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SLPS sued over deed restrictions

By Rachel Lippmann, KWMU

St. Louis, MO – Two charter school supporters have filed a federal lawsuit seeking to overturn restrictions the St. Louis Public Schools have on sales of their old buildings.

The appointed board overseeing the district will not allow shuttered buildings to be used as schools for 100 years. The lawsuit filed by libertarian political activist Rex Sinquefield, who has helped fund local charter schools, and a like-minded lawyer, Bevis Schock, says the restrictions are unconstitutional because not all buyers have an equal chance to make a purchase.

"This is a governmental entity which is restricting access to people who want to start, for example, charter schools," said Josh Schindler, the attorney representing Sinquefield and Schock.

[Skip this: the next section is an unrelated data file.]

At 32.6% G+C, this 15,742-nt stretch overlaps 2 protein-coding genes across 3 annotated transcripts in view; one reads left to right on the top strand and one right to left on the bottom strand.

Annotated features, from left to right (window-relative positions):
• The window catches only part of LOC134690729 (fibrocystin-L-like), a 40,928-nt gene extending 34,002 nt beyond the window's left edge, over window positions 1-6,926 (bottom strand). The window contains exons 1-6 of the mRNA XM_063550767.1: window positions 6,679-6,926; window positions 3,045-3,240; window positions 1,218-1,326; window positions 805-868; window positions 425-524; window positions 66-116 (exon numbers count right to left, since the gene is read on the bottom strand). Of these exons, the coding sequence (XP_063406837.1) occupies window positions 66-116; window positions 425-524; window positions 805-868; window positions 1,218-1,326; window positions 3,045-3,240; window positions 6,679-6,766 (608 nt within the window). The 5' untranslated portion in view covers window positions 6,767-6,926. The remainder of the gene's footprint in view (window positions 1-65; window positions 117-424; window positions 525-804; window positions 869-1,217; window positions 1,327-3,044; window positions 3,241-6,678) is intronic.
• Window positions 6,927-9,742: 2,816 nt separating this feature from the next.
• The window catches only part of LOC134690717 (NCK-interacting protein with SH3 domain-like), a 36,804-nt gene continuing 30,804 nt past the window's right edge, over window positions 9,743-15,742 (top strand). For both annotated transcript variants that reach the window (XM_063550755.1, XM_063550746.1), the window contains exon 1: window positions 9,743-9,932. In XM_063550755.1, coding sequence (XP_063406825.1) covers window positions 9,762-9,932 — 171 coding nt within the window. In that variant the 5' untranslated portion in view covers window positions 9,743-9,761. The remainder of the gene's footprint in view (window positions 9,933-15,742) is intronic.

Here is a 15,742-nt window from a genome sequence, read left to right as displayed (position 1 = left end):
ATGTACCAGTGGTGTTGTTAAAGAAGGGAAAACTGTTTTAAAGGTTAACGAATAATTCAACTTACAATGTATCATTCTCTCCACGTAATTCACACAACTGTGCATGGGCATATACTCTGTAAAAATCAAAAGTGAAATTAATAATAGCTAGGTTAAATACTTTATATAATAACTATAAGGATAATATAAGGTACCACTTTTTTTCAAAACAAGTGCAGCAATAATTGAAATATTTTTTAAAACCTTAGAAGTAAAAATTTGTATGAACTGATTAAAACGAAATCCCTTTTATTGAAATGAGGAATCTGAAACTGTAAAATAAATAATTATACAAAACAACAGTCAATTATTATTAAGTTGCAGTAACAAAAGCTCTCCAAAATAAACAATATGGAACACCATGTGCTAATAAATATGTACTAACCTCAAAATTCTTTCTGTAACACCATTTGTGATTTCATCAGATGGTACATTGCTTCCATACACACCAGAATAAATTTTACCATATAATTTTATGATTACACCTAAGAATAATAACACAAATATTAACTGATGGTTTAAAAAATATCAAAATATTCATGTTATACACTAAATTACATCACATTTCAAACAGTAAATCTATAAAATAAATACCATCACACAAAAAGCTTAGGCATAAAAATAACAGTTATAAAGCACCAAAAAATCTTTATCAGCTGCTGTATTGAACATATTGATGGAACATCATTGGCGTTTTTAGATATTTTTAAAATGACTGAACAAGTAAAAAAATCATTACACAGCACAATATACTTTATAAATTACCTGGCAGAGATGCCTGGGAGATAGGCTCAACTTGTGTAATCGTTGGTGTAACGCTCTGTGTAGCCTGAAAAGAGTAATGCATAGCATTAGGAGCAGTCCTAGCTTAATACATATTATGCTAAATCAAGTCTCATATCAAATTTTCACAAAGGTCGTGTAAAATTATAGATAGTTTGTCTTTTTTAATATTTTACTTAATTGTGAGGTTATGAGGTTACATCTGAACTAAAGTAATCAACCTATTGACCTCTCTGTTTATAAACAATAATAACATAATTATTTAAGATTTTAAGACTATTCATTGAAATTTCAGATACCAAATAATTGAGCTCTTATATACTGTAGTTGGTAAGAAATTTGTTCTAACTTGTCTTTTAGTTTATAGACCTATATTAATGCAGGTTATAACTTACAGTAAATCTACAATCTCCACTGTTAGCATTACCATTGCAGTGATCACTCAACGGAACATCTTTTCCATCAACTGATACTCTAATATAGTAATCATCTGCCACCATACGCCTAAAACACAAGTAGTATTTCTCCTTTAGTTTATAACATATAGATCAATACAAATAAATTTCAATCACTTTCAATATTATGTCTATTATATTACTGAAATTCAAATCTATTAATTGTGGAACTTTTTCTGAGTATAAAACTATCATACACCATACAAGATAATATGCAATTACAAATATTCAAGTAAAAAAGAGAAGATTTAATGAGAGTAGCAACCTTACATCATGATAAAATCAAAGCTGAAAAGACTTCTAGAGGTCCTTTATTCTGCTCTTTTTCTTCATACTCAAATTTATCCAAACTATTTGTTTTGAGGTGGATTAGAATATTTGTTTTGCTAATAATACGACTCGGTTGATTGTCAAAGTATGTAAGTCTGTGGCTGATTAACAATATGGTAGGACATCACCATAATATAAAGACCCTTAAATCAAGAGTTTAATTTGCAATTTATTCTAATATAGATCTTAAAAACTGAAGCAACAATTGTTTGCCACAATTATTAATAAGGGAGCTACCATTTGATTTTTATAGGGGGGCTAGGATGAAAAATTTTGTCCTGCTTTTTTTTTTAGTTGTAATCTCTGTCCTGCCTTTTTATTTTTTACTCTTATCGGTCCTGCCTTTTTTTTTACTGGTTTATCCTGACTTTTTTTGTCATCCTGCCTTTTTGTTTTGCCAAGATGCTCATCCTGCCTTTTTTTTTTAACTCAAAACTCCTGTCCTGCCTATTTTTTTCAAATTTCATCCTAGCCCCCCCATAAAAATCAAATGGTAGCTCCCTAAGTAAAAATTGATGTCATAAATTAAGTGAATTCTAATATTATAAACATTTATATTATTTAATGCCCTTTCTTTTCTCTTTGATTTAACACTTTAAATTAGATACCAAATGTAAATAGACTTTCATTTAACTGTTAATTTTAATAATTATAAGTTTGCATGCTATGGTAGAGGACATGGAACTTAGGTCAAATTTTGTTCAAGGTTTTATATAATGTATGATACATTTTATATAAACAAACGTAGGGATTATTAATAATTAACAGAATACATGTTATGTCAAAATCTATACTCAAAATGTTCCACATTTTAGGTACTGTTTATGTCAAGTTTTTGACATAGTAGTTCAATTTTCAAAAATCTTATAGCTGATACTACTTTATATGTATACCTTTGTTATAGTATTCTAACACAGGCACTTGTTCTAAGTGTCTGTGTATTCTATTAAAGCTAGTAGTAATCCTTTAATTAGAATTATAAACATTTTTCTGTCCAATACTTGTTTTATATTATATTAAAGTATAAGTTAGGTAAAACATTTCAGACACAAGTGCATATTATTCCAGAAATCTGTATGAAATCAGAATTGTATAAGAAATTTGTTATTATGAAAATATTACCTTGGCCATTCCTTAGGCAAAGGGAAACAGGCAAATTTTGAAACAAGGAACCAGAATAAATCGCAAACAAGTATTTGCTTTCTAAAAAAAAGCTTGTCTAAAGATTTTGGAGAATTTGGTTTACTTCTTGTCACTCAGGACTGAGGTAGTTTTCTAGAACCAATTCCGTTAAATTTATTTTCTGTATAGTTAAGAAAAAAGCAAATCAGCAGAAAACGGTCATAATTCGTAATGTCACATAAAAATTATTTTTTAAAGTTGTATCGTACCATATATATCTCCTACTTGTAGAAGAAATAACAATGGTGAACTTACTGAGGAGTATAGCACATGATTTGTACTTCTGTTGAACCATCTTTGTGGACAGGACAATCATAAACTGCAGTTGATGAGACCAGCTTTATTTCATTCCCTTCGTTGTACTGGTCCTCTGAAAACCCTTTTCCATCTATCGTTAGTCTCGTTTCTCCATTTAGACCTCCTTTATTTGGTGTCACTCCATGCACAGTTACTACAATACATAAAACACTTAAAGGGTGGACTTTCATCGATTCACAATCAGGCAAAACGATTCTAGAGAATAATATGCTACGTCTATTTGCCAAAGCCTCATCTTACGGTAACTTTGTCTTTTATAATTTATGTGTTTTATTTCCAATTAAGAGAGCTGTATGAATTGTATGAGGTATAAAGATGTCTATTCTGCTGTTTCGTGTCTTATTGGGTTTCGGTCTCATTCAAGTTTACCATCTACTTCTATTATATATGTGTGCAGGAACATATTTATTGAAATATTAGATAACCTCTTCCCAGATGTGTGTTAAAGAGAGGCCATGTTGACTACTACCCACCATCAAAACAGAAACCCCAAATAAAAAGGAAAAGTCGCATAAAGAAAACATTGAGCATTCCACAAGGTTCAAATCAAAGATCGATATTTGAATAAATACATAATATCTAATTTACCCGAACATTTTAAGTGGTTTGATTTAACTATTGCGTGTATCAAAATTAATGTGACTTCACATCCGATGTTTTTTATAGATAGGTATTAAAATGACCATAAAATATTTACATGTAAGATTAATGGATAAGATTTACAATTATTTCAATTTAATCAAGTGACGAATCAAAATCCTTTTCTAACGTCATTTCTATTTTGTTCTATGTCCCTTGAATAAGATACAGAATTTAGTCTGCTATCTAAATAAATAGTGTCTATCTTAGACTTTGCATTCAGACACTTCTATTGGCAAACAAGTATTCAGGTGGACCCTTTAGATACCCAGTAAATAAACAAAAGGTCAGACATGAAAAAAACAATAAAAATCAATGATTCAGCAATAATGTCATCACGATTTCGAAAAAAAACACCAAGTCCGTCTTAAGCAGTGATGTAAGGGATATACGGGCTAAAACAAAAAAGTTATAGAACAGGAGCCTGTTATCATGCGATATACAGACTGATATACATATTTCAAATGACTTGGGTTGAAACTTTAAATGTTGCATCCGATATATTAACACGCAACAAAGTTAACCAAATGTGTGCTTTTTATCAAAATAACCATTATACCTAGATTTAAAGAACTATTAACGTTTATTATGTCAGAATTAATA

Schindler says the two men will be affected as city taxpayers because the restrictions narrow the number of people who can purchase the old buildings, making it harder for the district to get a good deal when it is struggling with a $35 million deficit.

"By not getting as much money as they can for these properties, there will ultimately result in a direct expenditure or loss of funds generated through taxation. Or there may ultimately be an increase in a levy," he said.

District officials would not comment on pending litigation. The restricted deeds may come up for discussion at the administrative board's next meeting.

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